The training course provides practical up-to-date concussion knowledge for athletes, parents, coaches and others involved in youth sports.
I think that the fact that the MHSAA is using the University of Michigan’s research to guide them in their protocol is phenomenal. I think it validates what we’re required to do. And I think people take it more seriously because it’s research based.
~ Stefanie Miller, Paw Paw High School math teacher and cheerleading coach
U-M research found that 1 in 4 adolescents self-reported at least one concussion in 2020, up from about 20% in 2016. During that same time period, youth who reported one concussion rose from roughly 14% to 18%, and those who reported at least two concussions increased from about 6% to 7%.
Steven Broglio, director of the U-M Concussion Center, said the partnership with MHSAA started five years ago to help erase some of the misinformation about concussions with the ultimate goal of protecting athlete health and well-being.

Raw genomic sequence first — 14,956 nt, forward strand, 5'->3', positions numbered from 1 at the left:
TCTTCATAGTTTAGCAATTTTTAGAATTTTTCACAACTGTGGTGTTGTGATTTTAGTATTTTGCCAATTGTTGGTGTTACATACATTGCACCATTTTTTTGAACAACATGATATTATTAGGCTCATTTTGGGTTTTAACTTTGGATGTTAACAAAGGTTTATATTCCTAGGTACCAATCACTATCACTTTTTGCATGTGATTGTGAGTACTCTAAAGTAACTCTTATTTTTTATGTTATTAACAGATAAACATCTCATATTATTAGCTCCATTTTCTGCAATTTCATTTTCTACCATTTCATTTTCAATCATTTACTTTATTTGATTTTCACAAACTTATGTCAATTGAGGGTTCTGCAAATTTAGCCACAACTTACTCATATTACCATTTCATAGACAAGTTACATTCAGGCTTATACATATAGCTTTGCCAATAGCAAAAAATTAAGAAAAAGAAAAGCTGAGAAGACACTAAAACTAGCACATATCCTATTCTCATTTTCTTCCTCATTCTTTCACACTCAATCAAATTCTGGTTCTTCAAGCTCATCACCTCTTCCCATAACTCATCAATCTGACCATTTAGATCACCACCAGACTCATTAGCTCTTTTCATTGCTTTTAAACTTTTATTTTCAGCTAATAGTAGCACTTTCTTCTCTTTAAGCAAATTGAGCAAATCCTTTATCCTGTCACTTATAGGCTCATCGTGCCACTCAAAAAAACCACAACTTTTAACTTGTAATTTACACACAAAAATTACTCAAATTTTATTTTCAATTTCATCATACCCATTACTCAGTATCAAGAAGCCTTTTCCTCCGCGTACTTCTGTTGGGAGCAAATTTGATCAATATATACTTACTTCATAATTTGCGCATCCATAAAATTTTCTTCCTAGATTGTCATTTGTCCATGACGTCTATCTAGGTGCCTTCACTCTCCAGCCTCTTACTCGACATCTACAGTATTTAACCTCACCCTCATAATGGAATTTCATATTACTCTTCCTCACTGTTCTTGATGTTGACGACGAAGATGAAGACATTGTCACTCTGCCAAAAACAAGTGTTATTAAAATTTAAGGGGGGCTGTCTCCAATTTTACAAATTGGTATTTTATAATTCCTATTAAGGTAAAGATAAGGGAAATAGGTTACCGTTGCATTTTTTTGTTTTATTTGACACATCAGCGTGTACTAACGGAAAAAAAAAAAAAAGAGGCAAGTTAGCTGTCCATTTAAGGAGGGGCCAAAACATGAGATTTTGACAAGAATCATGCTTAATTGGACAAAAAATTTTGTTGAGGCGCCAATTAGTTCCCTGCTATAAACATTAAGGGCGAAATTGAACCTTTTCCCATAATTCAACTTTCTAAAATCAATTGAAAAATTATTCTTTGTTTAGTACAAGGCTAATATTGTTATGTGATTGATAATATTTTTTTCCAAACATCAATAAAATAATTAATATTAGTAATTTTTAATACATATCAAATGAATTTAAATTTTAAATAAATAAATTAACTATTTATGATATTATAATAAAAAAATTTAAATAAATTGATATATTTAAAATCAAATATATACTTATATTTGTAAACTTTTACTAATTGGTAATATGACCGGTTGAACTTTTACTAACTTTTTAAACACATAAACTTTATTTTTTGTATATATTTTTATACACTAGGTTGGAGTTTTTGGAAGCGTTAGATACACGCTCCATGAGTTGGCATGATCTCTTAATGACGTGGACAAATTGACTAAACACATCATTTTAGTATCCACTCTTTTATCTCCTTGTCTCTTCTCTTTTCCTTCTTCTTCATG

“There’s still a lot of misinformation around concussion—what the signs and symptoms are, how to best manage the injury,” he said. “And so we feel that we’re filling the need within the state of informing athletes and informing parents, coaches and administrators of what those are—how to seek help, where to get treatment. And then put them on the right path so that they can get back to the things that they love to do the most.”
Broglio said that as many as 10% of high school athletes will sustain a concussion in their time of being an athlete.